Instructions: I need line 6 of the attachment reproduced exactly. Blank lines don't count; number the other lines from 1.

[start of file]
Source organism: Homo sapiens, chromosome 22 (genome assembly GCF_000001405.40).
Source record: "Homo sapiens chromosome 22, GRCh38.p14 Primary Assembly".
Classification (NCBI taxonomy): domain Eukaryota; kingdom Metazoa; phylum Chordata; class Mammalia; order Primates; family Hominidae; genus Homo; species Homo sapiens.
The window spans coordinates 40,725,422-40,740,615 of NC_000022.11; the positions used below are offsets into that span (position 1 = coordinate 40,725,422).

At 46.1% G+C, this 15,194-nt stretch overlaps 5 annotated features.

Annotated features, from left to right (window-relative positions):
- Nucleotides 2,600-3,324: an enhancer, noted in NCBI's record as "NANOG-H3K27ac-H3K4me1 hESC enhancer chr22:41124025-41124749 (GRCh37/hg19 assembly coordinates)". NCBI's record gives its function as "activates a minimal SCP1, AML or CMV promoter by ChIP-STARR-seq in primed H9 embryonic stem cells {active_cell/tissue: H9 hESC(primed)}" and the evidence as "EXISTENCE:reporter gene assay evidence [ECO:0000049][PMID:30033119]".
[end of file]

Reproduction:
Annotated features, from left to right (window-relative positions):